Many northern surf lifesaving clubs have extended patrols beyond the official season, due to the long, hot summer and the resulting busy beaches.
Volunteer weekend lifeguards around the country officially finished their patrols at Easter but several clubs including Orewa, Raglan, Piha, Karekare and Muriwai near Auckland, will have patrols for between one and four more weeks.
The Whiritoa club, on the Coromandel Peninsula, will extend its season for two weeks, and Ruakaka volunteers will be back on duty this weekend. Other northern clubs are also considering extending patrols, depending on the weather and number of people at the beach.
No southern or central clubs are extending their patrols.
"The fact that we've had such a good summer has influenced the fact that there are more people going to the beaches for longer periods of time," said National Surf Life Saving programmes and services general manager Brett Sullivan.
Ruakaka Surf Lifesaving Patrol president Paula Kearney said with the summer sun extending well into autumn, the club's members would be patrolling again this weekend.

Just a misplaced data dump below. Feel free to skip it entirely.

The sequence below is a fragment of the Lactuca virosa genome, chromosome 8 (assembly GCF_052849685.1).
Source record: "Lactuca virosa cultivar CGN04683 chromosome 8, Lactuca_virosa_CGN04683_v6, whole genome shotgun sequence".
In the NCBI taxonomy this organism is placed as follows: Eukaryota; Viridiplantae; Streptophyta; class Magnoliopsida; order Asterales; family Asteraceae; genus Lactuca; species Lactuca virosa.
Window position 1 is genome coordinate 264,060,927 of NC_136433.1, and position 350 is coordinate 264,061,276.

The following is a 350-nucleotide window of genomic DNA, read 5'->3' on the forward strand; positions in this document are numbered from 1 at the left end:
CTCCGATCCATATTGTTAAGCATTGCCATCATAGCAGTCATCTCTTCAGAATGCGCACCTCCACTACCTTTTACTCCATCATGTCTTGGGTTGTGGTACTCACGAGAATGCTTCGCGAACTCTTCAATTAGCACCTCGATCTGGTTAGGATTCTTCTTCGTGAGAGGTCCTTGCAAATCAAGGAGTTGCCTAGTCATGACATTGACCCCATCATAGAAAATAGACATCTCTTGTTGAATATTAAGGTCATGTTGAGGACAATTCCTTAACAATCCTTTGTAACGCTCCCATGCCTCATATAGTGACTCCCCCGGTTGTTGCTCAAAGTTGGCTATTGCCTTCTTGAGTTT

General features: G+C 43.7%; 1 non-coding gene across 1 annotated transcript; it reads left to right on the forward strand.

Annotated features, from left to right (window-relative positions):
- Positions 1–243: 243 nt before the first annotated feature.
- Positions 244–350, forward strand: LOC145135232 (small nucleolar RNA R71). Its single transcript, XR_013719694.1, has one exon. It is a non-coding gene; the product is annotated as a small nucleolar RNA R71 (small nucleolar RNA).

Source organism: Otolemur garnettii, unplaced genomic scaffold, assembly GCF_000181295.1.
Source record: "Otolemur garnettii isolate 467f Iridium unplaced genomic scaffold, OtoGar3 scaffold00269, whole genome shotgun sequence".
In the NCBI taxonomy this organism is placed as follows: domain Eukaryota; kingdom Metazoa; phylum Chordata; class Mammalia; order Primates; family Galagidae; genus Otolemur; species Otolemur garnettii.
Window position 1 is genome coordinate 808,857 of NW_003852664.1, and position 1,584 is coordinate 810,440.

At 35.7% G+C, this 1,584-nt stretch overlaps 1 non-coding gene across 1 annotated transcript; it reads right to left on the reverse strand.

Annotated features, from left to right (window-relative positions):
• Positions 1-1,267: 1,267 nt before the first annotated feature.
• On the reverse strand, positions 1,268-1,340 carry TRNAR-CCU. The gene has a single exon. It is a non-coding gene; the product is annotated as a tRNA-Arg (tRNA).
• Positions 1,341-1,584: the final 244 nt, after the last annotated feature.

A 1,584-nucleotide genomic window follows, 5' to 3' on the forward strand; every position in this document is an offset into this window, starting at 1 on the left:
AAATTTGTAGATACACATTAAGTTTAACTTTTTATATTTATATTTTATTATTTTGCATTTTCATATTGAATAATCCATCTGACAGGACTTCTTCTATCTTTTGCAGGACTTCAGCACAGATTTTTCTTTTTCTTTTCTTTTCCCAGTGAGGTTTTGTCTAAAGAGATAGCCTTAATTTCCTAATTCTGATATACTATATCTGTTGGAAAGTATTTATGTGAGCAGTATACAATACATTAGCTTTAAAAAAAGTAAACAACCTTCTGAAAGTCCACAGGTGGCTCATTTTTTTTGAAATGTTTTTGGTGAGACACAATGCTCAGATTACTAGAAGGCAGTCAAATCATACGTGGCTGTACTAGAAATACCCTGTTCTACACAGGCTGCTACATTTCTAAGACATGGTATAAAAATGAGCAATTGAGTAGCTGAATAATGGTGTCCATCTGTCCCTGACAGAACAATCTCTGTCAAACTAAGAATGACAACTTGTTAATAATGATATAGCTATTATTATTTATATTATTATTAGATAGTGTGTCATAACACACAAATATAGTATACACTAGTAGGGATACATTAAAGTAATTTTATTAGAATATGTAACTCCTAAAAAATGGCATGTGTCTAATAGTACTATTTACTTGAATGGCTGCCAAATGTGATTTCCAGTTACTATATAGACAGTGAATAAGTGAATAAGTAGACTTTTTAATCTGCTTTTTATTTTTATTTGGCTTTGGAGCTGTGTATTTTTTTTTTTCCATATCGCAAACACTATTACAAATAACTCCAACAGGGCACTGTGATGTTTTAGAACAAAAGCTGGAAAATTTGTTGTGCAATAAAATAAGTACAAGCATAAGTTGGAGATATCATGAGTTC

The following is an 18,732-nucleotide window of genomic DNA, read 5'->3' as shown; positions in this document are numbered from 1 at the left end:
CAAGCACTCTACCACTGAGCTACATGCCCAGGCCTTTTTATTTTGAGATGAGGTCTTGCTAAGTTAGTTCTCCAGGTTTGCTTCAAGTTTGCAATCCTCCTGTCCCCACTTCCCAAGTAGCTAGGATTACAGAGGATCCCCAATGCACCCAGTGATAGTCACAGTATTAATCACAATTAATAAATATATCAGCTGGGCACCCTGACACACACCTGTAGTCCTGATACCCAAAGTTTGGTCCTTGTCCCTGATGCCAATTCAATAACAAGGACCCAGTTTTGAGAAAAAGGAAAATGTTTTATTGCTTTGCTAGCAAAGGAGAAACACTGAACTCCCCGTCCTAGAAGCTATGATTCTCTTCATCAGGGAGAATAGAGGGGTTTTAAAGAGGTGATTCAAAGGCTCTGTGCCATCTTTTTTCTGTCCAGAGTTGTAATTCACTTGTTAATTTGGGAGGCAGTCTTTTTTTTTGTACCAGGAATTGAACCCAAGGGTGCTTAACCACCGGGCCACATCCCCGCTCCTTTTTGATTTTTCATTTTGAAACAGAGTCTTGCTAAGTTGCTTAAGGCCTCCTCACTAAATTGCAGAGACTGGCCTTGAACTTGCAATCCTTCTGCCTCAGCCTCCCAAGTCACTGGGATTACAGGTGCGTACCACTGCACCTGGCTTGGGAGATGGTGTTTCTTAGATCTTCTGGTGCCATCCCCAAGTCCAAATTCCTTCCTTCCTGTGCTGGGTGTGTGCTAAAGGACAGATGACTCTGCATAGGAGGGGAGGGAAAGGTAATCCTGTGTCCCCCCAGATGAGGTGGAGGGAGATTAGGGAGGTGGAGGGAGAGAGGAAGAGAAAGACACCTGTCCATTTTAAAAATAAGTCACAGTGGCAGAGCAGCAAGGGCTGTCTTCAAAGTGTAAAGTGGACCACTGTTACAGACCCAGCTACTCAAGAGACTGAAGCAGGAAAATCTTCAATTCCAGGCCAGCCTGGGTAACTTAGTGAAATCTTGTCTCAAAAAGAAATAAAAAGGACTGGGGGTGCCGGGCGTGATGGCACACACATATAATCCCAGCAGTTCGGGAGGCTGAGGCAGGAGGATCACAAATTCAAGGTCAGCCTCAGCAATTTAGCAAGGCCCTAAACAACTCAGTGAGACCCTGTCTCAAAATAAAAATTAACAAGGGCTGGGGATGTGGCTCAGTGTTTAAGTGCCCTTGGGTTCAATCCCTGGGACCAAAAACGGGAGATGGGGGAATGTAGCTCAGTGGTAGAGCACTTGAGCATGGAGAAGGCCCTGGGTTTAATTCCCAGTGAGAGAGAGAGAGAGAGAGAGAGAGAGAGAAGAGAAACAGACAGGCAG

"We've had a great [Easter] weekend with few problems, apart from a boat with three men on board flipping as it came across the bar. But they were all okay, and everybody else has had a great time on the beach," she said.
Beachgoers should also remember their own responsibilities to stay safe in and around the water, Mr Sullivan said.
"They have to be a little bit more responsible when they're swimming at places where there have been patrols in the past, and if they do happen to swim at a beach from this point onwards and the flags are up, that's an added bonus."
The Water Safety Code messages were especially relevant at this time of year, said Mr Sullivan.
These are: be prepared, watch out for yourself and others, be aware of dangers, and know your limits.
Volunteer surf lifeguards are traditionally on patrol from Labour weekend until Easter, while paid lifeguards are on beaches on weekdays for part of the Christmas and New Year holiday.